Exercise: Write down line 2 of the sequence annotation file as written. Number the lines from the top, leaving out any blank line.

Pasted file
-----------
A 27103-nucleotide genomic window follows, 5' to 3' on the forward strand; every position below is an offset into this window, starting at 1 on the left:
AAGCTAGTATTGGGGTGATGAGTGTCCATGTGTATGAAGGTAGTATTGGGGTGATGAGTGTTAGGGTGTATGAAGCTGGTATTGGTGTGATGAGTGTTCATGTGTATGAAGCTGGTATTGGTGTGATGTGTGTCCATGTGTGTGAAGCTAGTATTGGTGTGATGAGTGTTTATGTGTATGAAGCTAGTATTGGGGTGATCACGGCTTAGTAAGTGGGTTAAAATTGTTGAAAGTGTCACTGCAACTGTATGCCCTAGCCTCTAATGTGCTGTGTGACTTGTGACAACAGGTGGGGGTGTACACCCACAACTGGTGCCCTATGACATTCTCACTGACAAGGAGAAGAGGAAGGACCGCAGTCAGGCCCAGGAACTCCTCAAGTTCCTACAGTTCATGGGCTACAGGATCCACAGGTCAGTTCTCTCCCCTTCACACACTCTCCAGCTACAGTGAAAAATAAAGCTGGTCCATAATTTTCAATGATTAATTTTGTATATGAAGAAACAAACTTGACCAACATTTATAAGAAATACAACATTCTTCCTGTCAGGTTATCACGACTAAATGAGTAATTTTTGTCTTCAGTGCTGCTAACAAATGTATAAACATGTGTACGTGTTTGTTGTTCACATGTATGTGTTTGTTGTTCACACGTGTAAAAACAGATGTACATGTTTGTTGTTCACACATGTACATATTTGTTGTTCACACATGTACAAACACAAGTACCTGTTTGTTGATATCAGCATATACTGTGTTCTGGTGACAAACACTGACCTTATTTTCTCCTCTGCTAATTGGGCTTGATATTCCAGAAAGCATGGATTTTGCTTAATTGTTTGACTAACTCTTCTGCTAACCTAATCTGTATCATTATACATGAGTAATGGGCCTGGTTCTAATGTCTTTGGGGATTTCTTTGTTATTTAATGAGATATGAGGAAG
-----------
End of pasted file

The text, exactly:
AAGCTAGTATTGGGGTGATGAGTGTCCATGTGTATGAAGGTAGTATTGGGGTGATGAGTGTTAGGGTGTATGAAGCTGGTATTGGTGTGATGAGTGTTCATGTGTATGAAGCTGGTATTGGTGTGATGTGTGTCCATGTGTGTGAAGCTAGTATTGGTGTGATGAGTGTTTATGTGTATGAAGCTAGTATTGGGGTGATCACGGCTTAGTAAGTGGGTTAAAATTGTTGAAAGTGTCACTGCAACTGTATGCCCTAGCCTCTAATGTGCTGTGTGACTTGTGACAACAGGTGGGGGTGTACACCCACAACTGGTGCCCTATGACATTCTCACTGACAAGGAGAAGAGGAAGGACCGCAGTCAGGCCCAGGAACTCCTCAAGTTCCTACAGTTCATGGGCTACAGGATCCACAGGTCAGTTCTCTCCCCTTCACACACTCTCCAGCTACAGTGAAAAATAAAGCTGGTCCATAATTTTCAATGATTAATTTTGTATATGAAGAAACAAACTTGACCAACATTTATAAGAAATACAACATTCTTCCTGTCAGGTTATCACGACTAAATGAGTAATTTTTGTCTTCAGTGCTGCTAACAAATGTATAAACATGTGTACGTGTTTGTTGTTCACATGTATGTGTTTGTTGTTCACACGTGTAAAAACAGATGTACATGTTTGTTGTTCACACATGTACATATTTGTTGTTCACACATGTACAAACACAAGTACCTGTTTGTTGATATCAGCATATACTGTGTTCTGGTGACAAACACTGACCTTATTTTCTCCTCTGCTAATTGGGCTTGATATTCCAGAAAGCATGGATTTTGCTTAATTGTTTGACTAACTCTTCTGCTAACCTAATCTGTATCATTATACATGAGTAATGGGCCTGGTTCTAATGTCTTTGGGGATTTCTTTGTTATTTAATGAGATATGAGGAAG